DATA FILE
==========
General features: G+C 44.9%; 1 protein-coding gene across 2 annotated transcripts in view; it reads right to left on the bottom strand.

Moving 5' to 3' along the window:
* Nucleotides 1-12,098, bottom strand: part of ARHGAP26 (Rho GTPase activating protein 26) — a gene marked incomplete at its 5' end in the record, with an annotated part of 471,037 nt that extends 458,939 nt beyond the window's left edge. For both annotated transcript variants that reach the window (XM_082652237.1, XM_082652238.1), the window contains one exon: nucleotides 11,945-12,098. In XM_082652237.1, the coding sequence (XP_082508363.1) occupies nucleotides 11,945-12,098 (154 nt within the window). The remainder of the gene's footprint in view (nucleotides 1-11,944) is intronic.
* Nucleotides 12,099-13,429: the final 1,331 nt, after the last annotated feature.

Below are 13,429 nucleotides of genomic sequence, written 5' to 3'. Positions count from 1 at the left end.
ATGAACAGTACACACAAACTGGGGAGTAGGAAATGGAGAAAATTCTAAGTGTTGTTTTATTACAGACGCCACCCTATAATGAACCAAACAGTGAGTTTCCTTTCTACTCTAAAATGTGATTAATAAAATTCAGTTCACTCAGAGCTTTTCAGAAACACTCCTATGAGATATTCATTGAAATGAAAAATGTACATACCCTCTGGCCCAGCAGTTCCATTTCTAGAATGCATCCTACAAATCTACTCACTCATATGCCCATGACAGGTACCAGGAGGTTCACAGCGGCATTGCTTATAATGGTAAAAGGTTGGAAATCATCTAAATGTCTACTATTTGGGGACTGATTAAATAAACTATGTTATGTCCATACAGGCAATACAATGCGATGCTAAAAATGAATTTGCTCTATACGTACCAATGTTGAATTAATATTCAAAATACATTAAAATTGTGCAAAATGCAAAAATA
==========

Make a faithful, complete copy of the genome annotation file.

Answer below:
General features: G+C 44.9%; 1 protein-coding gene across 2 annotated transcripts in view; it reads right to left on the bottom strand.

Moving 5' to 3' along the window:
* Nucleotides 1-12,098, bottom strand: part of ARHGAP26 (Rho GTPase activating protein 26) — a gene marked incomplete at its 5' end in the record, with an annotated part of 471,037 nt that extends 458,939 nt beyond the window's left edge. For both annotated transcript variants that reach the window (XM_082652237.1, XM_082652238.1), the window contains one exon: nucleotides 11,945-12,098. In XM_082652237.1, the coding sequence (XP_082508363.1) occupies nucleotides 11,945-12,098 (154 nt within the window). The remainder of the gene's footprint in view (nucleotides 1-11,944) is intronic.
* Nucleotides 12,099-13,429: the final 1,331 nt, after the last annotated feature.

Below are 13,429 nucleotides of genomic sequence, written 5' to 3'. Positions count from 1 at the left end.
ATGAACAGTACACACAAACTGGGGAGTAGGAAATGGAGAAAATTCTAAGTGTTGTTTTATTACAGACGCCACCCTATAATGAACCAAACAGTGAGTTTCCTTTCTACTCTAAAATGTGATTAATAAAATTCAGTTCACTCAGAGCTTTTCAGAAACACTCCTATGAGATATTCATTGAAATGAAAAATGTACATACCCTCTGGCCCAGCAGTTCCATTTCTAGAATGCATCCTACAAATCTACTCACTCATATGCCCATGACAGGTACCAGGAGGTTCACAGCGGCATTGCTTATAATGGTAAAAGGTTGGAAATCATCTAAATGTCTACTATTTGGGGACTGATTAAATAAACTATGTTATGTCCATACAGGCAATACAATGCGATGCTAAAAATGAATTTGCTCTATACGTACCAATGTTGAATTAATATTCAAAATACATTAAAATTGTGCAAAATGCAAAAATA